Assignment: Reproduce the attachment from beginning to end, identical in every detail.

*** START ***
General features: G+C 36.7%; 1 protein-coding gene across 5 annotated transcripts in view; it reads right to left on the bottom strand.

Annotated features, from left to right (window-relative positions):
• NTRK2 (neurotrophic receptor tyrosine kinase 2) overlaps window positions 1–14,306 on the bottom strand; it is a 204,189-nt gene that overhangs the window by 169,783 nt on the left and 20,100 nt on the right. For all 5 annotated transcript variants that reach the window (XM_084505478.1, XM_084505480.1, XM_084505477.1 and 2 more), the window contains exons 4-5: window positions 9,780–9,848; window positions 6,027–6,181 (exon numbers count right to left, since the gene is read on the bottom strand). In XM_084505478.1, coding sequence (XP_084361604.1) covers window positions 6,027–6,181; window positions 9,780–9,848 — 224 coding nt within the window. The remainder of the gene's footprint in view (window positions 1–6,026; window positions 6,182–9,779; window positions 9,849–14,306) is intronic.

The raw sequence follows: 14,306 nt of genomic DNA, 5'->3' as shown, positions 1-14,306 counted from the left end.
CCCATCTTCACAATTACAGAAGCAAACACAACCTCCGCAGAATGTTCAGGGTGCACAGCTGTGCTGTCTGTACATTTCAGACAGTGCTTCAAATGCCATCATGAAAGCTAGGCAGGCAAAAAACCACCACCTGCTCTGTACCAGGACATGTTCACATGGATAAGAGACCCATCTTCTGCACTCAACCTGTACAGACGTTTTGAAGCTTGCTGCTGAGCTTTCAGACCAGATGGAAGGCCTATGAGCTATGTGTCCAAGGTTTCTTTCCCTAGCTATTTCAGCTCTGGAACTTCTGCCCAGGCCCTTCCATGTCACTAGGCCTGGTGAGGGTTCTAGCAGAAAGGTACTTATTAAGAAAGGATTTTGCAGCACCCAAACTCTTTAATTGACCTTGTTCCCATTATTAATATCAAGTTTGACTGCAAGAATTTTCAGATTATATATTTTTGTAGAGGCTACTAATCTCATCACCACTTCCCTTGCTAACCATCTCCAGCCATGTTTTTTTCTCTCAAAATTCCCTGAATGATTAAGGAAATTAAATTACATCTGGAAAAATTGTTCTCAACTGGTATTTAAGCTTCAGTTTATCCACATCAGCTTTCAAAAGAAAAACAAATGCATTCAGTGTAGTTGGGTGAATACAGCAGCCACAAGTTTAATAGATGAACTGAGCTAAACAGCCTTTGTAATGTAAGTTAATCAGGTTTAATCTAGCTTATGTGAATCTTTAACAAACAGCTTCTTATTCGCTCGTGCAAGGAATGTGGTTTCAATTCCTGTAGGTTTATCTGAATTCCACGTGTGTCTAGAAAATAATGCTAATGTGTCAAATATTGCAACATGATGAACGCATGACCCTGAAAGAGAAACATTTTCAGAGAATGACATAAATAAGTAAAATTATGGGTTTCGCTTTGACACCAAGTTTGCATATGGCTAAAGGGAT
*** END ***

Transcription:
General features: G+C 36.7%; 1 protein-coding gene across 5 annotated transcripts in view; it reads right to left on the bottom strand.

Annotated features, from left to right (window-relative positions):
• NTRK2 (neurotrophic receptor tyrosine kinase 2) overlaps window positions 1–14,306 on the bottom strand; it is a 204,189-nt gene that overhangs the window by 169,783 nt on the left and 20,100 nt on the right. For all 5 annotated transcript variants that reach the window (XM_084505478.1, XM_084505480.1, XM_084505477.1 and 2 more), the window contains exons 4-5: window positions 9,780–9,848; window positions 6,027–6,181 (exon numbers count right to left, since the gene is read on the bottom strand). In XM_084505478.1, coding sequence (XP_084361604.1) covers window positions 6,027–6,181; window positions 9,780–9,848 — 224 coding nt within the window. The remainder of the gene's footprint in view (window positions 1–6,026; window positions 6,182–9,779; window positions 9,849–14,306) is intronic.

The raw sequence follows: 14,306 nt of genomic DNA, 5'->3' as shown, positions 1-14,306 counted from the left end.
CCCATCTTCACAATTACAGAAGCAAACACAACCTCCGCAGAATGTTCAGGGTGCACAGCTGTGCTGTCTGTACATTTCAGACAGTGCTTCAAATGCCATCATGAAAGCTAGGCAGGCAAAAAACCACCACCTGCTCTGTACCAGGACATGTTCACATGGATAAGAGACCCATCTTCTGCACTCAACCTGTACAGACGTTTTGAAGCTTGCTGCTGAGCTTTCAGACCAGATGGAAGGCCTATGAGCTATGTGTCCAAGGTTTCTTTCCCTAGCTATTTCAGCTCTGGAACTTCTGCCCAGGCCCTTCCATGTCACTAGGCCTGGTGAGGGTTCTAGCAGAAAGGTACTTATTAAGAAAGGATTTTGCAGCACCCAAACTCTTTAATTGACCTTGTTCCCATTATTAATATCAAGTTTGACTGCAAGAATTTTCAGATTATATATTTTTGTAGAGGCTACTAATCTCATCACCACTTCCCTTGCTAACCATCTCCAGCCATGTTTTTTTCTCTCAAAATTCCCTGAATGATTAAGGAAATTAAATTACATCTGGAAAAATTGTTCTCAACTGGTATTTAAGCTTCAGTTTATCCACATCAGCTTTCAAAAGAAAAACAAATGCATTCAGTGTAGTTGGGTGAATACAGCAGCCACAAGTTTAATAGATGAACTGAGCTAAACAGCCTTTGTAATGTAAGTTAATCAGGTTTAATCTAGCTTATGTGAATCTTTAACAAACAGCTTCTTATTCGCTCGTGCAAGGAATGTGGTTTCAATTCCTGTAGGTTTATCTGAATTCCACGTGTGTCTAGAAAATAATGCTAATGTGTCAAATATTGCAACATGATGAACGCATGACCCTGAAAGAGAAACATTTTCAGAGAATGACATAAATAAGTAAAATTATGGGTTTCGCTTTGACACCAAGTTTGCATATGGCTAAAGGGAT